Psychological Self-Help

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Between 11 and 16, we prefer to be with friends and we seek support
from peers when we are upset, but parents are still providing us with
basic security. By age 17, most of us are enjoying friends more and
seeking support when feeling down more from friends than from
parents; moreover, over 50% feel friends (more than parents) will be
there when we need help. In the 1980's, more and more college
students have expected their parents to pay for their college
education, at least to the BA level. In hard economic times, many
college graduates return to live with their parents until they get a job.
So, becoming independent of our parents is a 18 to 25 year process.
Even after becoming independent, powerful emotional ties remain
For most of us, loving a child is one of life's most beautiful
experiences; giving someone life and helping them mature give
profound meaning to our life. Letting go of the loved child or parent
can be very hard. As Evelyn Bassoff writes, "A mother's tasks are to
create a unity with her child and then, piece by piece, dissolve it." But
all the ties can't be dissolved. Mom and Dad are embedded inside us
forever; they have enormous power over us. But we have some ability
to choose which ties to keep and which to drop. 
The process of leaving home is, for some, easy, smooth, and
exciting; both parents and children are ready for the child to mature
and become independent. Obviously, if the relationship has been
enjoyable, both children and parents will miss the closeness and good
times but realize "we can't go back." For others, leaving home is a
trauma or "just too hard," either for the child or the parent, so the
young person stays in or near "home." For others, they have to get
away; leaving home is an emotional necessity for the child, the parent,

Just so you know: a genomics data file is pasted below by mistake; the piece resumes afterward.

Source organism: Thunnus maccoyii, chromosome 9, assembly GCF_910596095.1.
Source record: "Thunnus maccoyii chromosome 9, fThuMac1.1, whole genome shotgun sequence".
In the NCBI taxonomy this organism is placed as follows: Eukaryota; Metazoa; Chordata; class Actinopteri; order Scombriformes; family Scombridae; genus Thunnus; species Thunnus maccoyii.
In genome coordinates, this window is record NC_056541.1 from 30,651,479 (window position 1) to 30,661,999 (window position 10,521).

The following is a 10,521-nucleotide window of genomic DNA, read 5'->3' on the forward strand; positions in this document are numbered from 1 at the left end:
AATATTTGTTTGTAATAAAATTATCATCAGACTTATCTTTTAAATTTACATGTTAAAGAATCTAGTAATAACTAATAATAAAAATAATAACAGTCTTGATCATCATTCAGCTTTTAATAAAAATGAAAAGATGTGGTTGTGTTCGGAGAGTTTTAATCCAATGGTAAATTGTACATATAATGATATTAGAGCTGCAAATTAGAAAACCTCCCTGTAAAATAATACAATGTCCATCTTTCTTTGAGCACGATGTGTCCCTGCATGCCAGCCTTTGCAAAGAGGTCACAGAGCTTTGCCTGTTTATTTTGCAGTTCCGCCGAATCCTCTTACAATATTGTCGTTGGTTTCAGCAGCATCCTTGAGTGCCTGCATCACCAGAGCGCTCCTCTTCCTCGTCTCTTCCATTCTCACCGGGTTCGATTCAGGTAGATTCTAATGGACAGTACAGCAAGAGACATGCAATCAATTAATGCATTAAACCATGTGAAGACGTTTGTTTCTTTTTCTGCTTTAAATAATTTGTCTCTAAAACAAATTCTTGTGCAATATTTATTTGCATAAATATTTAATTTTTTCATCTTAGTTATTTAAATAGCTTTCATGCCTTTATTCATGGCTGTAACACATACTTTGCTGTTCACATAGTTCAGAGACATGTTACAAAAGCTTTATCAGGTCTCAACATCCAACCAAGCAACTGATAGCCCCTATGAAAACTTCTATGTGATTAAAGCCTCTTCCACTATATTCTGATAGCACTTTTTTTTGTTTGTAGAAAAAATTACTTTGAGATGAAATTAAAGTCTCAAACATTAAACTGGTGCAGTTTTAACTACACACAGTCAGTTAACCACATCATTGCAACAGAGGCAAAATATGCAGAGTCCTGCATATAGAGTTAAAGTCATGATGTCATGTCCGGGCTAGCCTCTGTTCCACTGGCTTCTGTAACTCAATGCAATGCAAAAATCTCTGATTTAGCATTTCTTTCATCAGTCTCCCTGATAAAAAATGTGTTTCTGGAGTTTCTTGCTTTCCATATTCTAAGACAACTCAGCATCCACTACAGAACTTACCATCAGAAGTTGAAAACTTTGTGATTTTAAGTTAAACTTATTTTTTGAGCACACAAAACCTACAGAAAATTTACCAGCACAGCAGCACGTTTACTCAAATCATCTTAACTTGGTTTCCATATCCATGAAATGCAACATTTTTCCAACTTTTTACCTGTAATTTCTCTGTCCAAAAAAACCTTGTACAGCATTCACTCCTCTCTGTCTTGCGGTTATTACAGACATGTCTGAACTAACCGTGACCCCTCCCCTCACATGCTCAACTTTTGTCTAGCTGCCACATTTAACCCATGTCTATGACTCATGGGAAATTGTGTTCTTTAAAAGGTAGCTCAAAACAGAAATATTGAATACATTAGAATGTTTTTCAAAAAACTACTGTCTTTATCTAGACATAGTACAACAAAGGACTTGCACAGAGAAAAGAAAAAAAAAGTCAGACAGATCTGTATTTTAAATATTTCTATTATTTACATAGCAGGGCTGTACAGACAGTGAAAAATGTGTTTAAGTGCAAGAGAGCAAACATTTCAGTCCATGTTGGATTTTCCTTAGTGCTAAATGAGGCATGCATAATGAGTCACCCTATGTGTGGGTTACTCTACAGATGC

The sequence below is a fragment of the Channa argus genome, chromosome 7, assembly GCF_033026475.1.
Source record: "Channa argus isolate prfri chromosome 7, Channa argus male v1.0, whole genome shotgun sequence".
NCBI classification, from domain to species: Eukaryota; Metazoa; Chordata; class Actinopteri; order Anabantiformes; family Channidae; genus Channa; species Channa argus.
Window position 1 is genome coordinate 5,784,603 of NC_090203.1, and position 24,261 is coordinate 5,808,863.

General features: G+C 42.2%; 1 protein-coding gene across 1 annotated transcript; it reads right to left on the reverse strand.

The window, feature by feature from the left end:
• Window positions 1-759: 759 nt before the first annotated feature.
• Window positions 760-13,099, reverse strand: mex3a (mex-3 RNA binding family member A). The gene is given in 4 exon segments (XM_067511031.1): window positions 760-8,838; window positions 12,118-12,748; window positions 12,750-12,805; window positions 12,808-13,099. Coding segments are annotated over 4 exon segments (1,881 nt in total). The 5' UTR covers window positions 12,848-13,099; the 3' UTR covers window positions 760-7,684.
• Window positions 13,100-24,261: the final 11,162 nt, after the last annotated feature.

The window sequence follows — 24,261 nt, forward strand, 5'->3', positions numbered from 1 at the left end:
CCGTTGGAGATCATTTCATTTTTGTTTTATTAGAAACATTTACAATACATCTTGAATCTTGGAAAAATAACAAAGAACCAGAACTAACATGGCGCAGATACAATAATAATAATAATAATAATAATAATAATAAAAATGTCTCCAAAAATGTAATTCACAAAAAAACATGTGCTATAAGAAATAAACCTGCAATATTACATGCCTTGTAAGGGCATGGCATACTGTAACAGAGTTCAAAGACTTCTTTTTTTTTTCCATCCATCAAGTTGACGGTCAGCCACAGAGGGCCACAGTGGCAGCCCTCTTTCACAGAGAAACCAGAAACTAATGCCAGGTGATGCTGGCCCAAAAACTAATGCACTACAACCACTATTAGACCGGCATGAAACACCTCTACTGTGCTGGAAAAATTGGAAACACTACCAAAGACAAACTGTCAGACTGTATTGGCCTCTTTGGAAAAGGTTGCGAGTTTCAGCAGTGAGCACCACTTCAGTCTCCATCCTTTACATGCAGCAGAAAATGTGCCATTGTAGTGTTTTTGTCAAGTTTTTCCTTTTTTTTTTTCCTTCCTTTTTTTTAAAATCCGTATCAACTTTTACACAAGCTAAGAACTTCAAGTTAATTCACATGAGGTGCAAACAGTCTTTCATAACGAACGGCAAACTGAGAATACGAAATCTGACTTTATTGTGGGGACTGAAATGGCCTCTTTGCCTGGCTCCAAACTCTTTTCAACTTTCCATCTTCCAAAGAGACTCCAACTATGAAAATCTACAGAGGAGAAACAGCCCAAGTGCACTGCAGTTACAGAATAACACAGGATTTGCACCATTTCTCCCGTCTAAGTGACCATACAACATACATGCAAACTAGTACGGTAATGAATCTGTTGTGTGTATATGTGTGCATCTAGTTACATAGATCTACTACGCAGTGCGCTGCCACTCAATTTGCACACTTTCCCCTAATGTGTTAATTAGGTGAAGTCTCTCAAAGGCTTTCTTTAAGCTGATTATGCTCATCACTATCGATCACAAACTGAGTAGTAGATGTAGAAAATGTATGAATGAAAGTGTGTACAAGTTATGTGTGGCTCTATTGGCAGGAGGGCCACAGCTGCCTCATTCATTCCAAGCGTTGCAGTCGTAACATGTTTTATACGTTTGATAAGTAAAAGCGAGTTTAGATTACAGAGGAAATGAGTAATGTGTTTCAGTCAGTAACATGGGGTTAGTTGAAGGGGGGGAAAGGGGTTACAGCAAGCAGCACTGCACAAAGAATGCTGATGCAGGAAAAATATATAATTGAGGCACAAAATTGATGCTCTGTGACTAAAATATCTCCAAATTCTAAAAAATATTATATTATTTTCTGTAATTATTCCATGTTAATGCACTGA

or both. In short, there are a variety of problems when leaving home
and during the years thereafter. See chapter 9 for a general discussion
of family relations and for generally useful references. 
In recent years, there has been an avalanche of books about abuse
within the home and how to deal with the after effects (see chapter 7).
But there also has been some attention paid to the other end of the
spectrum, namely, being too loving, too protective, too indulging, too
smothering. These are parents who simply want their children to
become happy, well adjusted adults but they want it too much or give
too much in the process. Some parents worry constantly about their
child; they will do anything for their child (forgetting themselves, their
spouse, their own career, friends, other needy people); they become
frantic when the child has a problem; they are crushed if the child
rejects them or their values. In their desperation, such parents may
become demanding dictators, demeaning critics, indulging protectors,
smothering best friends, needy don't-abandon-me parents, and so on.
All designed to bind the child to them tightly. There are books for
over-involved parents and their children (Ashner & Meyerson, 1990;
Becnel, 1990), for mother-daughter relationships (Bassoff, 1989;
Caplan, 1989), for mothers when their children become troubled
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